CBS Corp.'s Deal for Australian Network Is Company's "First Meaningful" Int'l Acquisition, Analyst Says

Courtesy of CBS
CBS Corp. CEO Leslie Moonves

Wall Street observers chime in on what the planned takeover means for the company led by Leslie Moonves.

CBS Corp. surprised many on Wall Street when it unveiled a deal late Sunday U.S. time to acquire troubled Australian free-to-air broadcaster Network Ten.

The transaction, for which financial terms weren't disclosed, will give it control over Ten’s main network, its two digital terrestrial channels Eleven and One and catch-up TV streaming service Tenplay. 

RBC Capital Markets analyst Steven Cahall in a report said the deal made sense, as CBS is already very familiar with Ten's business. "CBS supplies content to Ten and is its largest unsecured creditor," he wrote. "CBS also owns a 33 percent stake in Ten's digital channel, Eleven."

Explaining the benefits of the acquisition, he wrote: "The deal is expected to boost CBS' international distribution footprint while also giving it a platform to roll out All Access in Australia."

Moody’s analyst Neil Begley, in a report about CBS Corp.'s continued development of new revenue streams, highlighted that it has become less dependent on advertising revenue in recent years, but the Ten deal will slightly boost the percentage of revenue it gets from advertising.

"During the last 17 years, CBS hit its peak exposure in 2006, when 72 percent of its revenues came from advertising. To put that number into perspective, over the 12 months ended June 30, only 44 percent of total revenue came from hyper-cyclical advertising sales, pro forma for the recent proposed acquisition of Network Ten." Analysts estimated the deal would boost advertising to 45 percent of CBS Corp.'s total revenue.

About the Ten deal, Begley said: "CBS's addition of Network Ten in Australia is credit positive as it will bolster the company's international diversity and distribution and is a good use of cash, though it adds back a modest amount of advertising cyclicality to its mix."

FBR & Co. analyst Barton Crockett wrote that "CBS surprised us this weekend by announcing a deal to buy one of Australia's three main broadcast networks in a transaction that represents CBS' first meaningful international acquisition that we can recall." He concluded: "Our checks suggest a deal that is modest in size but interesting."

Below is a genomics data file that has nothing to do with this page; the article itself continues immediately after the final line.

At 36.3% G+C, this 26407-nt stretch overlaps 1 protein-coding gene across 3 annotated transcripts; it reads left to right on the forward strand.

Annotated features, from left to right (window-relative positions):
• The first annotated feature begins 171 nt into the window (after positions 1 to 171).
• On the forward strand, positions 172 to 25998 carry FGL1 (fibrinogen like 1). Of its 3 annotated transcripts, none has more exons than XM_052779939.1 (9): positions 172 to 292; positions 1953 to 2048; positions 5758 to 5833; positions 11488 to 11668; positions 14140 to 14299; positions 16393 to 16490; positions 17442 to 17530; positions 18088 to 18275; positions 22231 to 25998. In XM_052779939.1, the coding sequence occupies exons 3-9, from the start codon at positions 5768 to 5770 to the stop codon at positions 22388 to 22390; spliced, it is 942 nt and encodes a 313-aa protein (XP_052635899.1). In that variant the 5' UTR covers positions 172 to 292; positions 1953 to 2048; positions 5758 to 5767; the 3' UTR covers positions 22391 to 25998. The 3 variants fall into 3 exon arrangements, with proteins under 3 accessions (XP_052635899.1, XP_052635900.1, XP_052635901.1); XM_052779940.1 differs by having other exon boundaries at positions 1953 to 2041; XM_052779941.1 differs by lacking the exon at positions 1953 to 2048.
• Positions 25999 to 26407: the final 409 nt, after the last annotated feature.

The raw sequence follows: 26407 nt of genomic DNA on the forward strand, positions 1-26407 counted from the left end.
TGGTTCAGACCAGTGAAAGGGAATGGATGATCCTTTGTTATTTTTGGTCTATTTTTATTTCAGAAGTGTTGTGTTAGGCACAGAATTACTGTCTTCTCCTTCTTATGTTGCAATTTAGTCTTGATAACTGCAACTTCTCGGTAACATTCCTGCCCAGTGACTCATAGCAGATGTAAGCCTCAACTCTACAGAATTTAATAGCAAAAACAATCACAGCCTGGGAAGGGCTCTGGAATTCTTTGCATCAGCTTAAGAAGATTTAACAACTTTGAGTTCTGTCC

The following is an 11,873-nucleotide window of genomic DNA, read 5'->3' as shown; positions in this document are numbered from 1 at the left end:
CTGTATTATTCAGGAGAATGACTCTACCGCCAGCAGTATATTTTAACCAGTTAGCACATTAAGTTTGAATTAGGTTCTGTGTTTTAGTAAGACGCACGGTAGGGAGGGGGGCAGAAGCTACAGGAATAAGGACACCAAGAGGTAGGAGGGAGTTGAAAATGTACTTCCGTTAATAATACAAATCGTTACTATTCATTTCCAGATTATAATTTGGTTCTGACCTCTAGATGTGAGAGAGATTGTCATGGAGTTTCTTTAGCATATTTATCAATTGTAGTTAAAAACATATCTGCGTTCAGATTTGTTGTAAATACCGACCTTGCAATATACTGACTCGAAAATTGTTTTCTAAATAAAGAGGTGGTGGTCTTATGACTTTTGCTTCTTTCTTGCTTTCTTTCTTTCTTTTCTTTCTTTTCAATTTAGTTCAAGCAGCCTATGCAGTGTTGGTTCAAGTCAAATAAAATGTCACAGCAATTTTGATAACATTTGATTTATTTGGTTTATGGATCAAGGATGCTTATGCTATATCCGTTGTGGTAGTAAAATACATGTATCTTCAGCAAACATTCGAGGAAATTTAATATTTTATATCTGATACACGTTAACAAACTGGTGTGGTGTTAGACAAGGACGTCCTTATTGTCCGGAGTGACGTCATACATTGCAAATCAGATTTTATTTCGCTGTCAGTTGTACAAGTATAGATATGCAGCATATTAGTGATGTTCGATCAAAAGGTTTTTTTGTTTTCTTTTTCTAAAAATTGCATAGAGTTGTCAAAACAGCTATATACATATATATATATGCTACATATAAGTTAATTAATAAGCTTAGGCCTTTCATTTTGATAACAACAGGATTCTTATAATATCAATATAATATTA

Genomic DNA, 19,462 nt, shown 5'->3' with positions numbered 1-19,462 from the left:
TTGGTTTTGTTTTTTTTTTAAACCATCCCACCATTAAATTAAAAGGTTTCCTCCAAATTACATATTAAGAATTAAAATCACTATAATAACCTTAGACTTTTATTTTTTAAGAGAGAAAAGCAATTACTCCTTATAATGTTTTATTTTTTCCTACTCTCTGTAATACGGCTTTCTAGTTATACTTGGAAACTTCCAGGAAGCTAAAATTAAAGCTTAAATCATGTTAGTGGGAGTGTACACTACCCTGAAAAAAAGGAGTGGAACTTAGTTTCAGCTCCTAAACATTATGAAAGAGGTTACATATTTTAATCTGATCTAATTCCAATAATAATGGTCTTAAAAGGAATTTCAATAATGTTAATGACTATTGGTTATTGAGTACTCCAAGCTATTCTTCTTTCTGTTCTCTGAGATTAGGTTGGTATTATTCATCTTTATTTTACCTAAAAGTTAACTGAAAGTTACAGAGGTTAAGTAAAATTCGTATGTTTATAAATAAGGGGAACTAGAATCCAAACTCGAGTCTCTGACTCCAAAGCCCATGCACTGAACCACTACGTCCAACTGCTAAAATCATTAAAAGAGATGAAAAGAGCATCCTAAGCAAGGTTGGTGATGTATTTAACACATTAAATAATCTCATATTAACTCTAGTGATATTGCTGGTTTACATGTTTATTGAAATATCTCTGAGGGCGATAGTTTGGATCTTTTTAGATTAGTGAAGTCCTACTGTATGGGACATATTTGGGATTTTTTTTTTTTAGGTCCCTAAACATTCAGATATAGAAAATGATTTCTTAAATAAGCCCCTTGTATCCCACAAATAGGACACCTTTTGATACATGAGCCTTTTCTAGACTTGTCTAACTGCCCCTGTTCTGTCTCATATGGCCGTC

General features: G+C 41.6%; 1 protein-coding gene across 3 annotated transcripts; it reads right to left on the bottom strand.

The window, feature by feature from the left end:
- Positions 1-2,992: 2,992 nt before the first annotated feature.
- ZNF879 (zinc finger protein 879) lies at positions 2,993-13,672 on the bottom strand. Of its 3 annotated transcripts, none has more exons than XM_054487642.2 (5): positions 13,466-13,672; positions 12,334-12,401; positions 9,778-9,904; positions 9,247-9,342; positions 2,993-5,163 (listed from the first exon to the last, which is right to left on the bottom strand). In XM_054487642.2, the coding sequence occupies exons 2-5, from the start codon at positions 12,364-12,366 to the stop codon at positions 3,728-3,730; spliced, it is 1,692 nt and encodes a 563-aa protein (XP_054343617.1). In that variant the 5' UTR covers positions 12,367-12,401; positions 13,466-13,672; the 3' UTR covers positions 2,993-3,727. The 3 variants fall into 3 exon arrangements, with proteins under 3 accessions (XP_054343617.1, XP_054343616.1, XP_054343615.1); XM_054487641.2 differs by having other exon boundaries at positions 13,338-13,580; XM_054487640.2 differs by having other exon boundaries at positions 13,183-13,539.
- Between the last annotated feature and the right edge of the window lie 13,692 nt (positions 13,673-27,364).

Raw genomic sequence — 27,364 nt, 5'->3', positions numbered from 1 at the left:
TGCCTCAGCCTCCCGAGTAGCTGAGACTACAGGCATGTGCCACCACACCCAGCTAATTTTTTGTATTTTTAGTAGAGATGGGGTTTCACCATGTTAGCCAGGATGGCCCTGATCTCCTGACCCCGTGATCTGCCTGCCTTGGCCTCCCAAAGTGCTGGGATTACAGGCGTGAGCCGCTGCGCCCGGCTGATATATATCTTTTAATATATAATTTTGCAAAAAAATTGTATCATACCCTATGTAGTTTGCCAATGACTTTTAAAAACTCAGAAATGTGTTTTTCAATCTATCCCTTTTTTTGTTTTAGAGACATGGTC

He said that checks with finance and industry sources suggest an Australian report that CBS is buying Ten by repaying $123 million of debt "is about right."

Ten's loss before interest, taxes, depreciation and amortization (EBITDA) for the last 12 months amounted to about $11 million on revenue of $516 million, the analyst said. "CBS believes EBITDA can be improved to an attractive acquisition multiple by more efficient spending on programming," Crockett argued. "We give CBS the benefit of the doubt on this given its skill at programming in the U.S. and the fact that this is an English-speaking market where CBS already sells a lot of its content."

How big an opportunity is CBS' planned launch of CBS All Access in Australia? "Ten could be a big help for CBS All Access in Australia as a source of local promotion for All Access, local content and ad sales staff," Crockett said. "But Australia, with a population of 24 million, is a fraction of the market opportunity in the U.S., which has a population of 323 million."

Concluded the analyst: "So, if CBS All Access in the U.S. can top 4 million subs by 2020 (CBS' readily attainable goal), then Australia probably has an opportunity that is maybe 5 percent of that, or about 200,000 subs, or $20 million or so in annualized revenues."


 

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